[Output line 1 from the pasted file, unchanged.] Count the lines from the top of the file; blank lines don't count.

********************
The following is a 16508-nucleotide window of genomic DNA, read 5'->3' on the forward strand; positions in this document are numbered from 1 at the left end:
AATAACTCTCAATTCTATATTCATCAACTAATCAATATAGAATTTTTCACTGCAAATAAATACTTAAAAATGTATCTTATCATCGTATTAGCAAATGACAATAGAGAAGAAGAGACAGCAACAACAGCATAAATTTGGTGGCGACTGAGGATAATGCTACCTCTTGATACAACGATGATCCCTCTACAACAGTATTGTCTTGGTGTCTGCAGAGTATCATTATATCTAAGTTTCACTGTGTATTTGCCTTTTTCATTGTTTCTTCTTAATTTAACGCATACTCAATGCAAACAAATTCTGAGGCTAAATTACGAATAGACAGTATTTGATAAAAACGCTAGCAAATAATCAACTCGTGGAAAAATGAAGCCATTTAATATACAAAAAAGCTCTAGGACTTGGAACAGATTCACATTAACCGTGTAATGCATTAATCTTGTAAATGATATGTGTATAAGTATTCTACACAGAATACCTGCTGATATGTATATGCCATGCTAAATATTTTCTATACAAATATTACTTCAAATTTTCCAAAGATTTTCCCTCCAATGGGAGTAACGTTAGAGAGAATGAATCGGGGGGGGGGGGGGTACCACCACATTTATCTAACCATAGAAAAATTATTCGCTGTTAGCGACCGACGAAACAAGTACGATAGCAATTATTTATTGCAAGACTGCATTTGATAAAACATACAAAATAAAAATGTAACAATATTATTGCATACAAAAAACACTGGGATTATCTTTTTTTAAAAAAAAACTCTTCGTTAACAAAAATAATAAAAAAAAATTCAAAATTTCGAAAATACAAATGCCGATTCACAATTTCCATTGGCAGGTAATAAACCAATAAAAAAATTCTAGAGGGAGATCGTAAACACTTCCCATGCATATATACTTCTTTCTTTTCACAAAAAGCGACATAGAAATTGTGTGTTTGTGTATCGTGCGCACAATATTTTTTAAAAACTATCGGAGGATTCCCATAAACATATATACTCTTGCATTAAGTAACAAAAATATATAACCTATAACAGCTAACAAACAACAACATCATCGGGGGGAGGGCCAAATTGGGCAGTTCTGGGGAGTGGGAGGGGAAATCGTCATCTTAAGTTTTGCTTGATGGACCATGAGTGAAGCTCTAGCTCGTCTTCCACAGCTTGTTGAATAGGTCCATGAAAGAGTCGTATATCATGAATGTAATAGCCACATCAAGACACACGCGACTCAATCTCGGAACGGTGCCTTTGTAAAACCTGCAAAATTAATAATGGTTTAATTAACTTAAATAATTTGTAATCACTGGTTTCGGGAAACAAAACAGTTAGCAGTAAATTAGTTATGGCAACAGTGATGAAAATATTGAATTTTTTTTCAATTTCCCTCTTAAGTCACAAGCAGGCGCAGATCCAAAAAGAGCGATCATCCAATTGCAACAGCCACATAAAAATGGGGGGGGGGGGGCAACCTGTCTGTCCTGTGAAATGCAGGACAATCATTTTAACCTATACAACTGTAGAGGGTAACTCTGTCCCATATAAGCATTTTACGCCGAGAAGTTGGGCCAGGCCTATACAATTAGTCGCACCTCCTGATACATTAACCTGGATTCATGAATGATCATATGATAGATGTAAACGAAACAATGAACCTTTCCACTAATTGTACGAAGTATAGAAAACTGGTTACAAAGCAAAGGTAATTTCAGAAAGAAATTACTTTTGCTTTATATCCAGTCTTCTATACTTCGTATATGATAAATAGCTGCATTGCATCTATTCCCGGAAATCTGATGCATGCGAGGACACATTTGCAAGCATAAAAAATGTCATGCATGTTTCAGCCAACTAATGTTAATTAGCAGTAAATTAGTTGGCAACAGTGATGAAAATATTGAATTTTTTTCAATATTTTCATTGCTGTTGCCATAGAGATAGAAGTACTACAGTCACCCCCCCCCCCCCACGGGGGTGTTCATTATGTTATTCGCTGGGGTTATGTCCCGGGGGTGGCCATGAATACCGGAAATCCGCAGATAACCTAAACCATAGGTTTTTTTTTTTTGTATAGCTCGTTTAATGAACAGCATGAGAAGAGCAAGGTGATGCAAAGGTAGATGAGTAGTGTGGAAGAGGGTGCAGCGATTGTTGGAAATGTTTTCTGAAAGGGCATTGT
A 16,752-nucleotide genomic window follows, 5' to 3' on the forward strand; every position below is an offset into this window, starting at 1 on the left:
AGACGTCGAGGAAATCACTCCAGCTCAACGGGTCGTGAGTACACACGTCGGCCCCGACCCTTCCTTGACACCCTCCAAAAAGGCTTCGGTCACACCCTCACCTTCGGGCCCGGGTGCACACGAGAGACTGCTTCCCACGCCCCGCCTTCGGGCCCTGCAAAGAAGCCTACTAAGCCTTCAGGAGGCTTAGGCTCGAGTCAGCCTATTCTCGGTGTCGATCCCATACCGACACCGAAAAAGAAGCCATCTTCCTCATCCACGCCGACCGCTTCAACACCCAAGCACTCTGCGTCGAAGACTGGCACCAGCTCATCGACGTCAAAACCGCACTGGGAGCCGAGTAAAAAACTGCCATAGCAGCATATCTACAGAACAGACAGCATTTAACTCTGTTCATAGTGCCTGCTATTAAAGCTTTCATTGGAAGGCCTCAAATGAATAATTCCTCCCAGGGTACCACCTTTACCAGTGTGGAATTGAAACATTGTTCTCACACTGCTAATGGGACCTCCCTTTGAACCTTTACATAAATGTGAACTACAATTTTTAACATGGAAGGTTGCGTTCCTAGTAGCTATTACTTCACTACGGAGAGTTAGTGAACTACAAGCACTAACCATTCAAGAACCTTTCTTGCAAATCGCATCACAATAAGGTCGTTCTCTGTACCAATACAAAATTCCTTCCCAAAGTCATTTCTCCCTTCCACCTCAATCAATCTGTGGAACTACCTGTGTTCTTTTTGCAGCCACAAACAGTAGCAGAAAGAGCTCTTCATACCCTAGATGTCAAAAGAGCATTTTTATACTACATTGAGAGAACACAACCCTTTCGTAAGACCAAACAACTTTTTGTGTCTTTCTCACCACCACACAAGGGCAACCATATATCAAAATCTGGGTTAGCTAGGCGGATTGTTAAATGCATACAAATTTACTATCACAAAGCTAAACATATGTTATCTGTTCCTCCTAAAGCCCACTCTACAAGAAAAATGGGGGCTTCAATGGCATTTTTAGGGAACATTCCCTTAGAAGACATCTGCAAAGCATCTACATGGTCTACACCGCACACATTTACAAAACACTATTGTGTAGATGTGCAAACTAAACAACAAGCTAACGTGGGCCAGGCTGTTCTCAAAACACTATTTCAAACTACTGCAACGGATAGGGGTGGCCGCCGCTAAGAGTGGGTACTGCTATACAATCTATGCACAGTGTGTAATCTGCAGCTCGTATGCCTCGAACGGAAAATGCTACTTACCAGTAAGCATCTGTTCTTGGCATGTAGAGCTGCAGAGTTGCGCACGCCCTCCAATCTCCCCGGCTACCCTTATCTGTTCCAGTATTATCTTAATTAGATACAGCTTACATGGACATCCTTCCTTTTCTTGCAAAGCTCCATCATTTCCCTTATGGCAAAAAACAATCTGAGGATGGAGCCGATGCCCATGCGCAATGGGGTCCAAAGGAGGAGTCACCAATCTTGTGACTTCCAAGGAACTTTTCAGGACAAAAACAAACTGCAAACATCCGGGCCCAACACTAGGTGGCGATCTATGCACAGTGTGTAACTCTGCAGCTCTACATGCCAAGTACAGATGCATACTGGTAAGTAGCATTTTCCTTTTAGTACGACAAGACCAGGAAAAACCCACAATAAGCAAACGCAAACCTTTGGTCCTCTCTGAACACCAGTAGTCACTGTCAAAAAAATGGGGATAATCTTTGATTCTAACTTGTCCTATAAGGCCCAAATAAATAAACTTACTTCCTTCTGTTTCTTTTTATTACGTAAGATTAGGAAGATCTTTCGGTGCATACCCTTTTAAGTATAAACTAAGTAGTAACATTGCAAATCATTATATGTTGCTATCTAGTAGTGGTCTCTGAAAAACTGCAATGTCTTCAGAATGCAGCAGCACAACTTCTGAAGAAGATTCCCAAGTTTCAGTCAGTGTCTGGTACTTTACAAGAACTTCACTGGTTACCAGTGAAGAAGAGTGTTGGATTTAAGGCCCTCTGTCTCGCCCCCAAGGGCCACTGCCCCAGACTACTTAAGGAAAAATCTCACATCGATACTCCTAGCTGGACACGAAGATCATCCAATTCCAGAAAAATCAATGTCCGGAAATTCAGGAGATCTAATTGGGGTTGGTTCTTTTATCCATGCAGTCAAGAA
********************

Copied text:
The following is a 16508-nucleotide window of genomic DNA, read 5'->3' on the forward strand; positions in this document are numbered from 1 at the left end: